The Politics of Land Value Tax

Steve posted a few weeks ago on Land Value Tax – saying it’s ground we shouldn’t let the Lib Dems capture.
It’s now ground that we shouldn’t let the Tories capture.
In addition to Lib Dem support for greater property/land tax, Tim Montgomerie of Conservative Home as well as Tory MP, Mark Reckless have come out in favour of such a tax, arguing for a move to tax wealth rather than income.
Admittedly, Secretary of State Eric Pickles has come out very firmly against, as a standard bearer of the Tory right would.
Then again, the Tory right also hate the 50p tax rate and if this is the lever to get the Lib Dems to back its abolition, they may just put up with the introduction of a new tax. Indeed, Tim Montgomerie is not known for being on the left of the Tory party and this is clearly the calculation he is making.
There are some things Tories can do easier than the Labour Party: can you imagine the onslaught Labour would face, in government or in opposition, if we proposed the introduction of a new tax? But since it’s the Tories who’ve let this particular genie out of the bottle, we should seize it.
There is a perfectly good social democratic argument for a Land Value Tax – in taxation and housing terms. Check out Toby Lloyd’s evergreen ‘Don’t Bet the House on It’ for some of the housing reasons.
The taxation case is simpler – It raises money by taxing the unproductive and in many cases unearned wealth of the rich, rather than doing so from the income earned from everyone’s productive activities. That’s hard to argue with.
And we can outflank coalition in a way that will chime better with the mood of the nation and support people far more deserving than those paying the 50p tax rate: the revenues could be used to support first-time buyers, invest in more genuinely affordable social housing or maintain a comprehensive housing benefit safety net.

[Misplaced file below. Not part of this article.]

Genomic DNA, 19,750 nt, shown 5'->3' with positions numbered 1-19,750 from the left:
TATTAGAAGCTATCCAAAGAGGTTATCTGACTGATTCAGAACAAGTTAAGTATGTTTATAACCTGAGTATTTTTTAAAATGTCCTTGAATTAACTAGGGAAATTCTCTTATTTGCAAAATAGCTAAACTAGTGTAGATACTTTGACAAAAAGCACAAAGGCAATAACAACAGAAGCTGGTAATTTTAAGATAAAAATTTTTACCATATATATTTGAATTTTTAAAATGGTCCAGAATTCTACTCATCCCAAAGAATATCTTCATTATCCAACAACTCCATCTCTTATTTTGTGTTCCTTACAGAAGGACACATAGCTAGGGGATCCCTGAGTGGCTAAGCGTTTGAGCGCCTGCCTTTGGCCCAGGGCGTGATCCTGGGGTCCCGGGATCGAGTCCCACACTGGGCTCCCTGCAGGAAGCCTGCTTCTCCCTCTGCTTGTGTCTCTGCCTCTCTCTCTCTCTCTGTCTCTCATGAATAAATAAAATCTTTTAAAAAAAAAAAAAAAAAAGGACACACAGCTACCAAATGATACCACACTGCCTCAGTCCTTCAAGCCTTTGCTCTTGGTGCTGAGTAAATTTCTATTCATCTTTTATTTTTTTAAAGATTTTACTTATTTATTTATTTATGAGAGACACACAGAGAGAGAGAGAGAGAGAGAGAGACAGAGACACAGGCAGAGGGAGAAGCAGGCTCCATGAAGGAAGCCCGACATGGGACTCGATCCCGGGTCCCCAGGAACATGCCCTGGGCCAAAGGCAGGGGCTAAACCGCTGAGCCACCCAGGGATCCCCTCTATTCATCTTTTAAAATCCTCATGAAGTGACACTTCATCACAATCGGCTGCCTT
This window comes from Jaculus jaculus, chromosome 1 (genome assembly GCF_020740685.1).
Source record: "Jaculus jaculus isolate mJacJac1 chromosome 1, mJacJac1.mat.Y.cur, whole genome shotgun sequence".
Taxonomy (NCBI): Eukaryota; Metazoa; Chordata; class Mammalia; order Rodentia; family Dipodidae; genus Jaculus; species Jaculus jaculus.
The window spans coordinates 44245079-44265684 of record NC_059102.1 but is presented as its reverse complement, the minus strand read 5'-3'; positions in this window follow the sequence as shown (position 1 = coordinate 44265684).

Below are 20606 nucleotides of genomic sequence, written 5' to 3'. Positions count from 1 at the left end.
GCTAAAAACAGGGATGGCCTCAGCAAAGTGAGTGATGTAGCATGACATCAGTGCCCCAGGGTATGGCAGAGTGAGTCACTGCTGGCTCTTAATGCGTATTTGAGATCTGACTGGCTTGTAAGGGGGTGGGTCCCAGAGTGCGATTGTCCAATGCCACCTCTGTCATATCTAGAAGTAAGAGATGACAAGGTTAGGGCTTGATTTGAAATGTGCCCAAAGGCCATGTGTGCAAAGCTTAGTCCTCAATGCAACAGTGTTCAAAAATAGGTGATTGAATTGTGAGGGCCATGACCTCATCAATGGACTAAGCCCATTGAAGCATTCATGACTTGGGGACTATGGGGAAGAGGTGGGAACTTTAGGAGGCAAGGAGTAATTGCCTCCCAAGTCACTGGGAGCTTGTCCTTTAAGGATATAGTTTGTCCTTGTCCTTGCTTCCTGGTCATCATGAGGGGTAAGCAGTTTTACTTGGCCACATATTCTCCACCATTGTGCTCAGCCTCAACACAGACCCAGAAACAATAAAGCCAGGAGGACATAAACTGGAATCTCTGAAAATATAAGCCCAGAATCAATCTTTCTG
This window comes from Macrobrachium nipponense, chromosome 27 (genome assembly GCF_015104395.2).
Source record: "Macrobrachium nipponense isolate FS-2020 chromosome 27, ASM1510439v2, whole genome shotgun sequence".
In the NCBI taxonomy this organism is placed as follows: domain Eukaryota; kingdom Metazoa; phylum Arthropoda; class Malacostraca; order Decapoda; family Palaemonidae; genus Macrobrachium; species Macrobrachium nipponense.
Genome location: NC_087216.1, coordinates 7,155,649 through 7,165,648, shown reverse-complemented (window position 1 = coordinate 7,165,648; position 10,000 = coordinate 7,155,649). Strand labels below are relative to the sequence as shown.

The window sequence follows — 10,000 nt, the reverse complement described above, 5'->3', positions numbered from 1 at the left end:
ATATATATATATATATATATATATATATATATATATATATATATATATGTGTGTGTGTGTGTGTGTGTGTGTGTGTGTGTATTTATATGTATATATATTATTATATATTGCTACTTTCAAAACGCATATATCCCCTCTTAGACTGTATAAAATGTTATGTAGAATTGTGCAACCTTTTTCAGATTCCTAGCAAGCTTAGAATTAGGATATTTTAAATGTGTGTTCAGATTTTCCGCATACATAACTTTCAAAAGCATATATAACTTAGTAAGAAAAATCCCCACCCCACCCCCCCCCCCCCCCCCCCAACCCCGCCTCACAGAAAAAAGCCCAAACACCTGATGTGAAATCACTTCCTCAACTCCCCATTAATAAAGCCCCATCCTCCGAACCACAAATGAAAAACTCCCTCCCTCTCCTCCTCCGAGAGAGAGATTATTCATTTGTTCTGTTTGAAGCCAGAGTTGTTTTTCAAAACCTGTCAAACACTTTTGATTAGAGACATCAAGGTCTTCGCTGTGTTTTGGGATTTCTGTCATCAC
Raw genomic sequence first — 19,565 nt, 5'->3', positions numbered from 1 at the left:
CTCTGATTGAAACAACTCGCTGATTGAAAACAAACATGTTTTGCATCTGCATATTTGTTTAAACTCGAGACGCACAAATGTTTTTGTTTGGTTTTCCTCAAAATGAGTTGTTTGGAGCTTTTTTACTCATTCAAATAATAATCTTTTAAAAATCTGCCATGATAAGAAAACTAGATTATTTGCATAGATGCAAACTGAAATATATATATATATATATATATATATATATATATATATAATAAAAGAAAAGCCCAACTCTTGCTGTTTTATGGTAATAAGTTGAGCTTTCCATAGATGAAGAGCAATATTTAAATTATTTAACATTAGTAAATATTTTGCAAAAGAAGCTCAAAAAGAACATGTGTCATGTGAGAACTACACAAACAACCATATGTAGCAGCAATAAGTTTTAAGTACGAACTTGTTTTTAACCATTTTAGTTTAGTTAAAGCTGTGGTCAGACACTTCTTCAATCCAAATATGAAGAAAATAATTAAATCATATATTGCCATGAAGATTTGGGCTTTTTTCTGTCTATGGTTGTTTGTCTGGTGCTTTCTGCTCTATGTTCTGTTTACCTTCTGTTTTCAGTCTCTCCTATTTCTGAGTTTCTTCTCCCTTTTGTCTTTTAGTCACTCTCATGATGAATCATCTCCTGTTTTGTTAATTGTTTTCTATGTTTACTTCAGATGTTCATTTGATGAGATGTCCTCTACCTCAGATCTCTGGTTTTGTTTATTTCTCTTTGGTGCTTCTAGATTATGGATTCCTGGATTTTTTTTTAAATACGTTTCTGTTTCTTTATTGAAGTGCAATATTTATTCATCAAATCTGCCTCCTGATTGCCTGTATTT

Or since I’d like to see Labour trusted on taxation and not face an onslaught if we were to propose tax reform: tax cuts for lower and middle earners whose standards of living are being squeezed ever tighter.

3 replies on “The Politics of Land Value Tax”

[…] was especially pleased to find some people advocating wealth and property taxes. I’m a fan of reducing taxation on working people’s income by increasing it on unearned wealth – and Britain’s top-end house prices are a good place to […]

LVT could also gain support from many special interest areas. Eg, if valuations incorporated the now accepted criteria of sustainable development: making valuations to some extent triple-bottom-line (economic,social,environmental) in their summation would benefit social and ecology needs thus achieving more than just economic justice goals. Many who support the occupy movement support it for these kinds of political goals.

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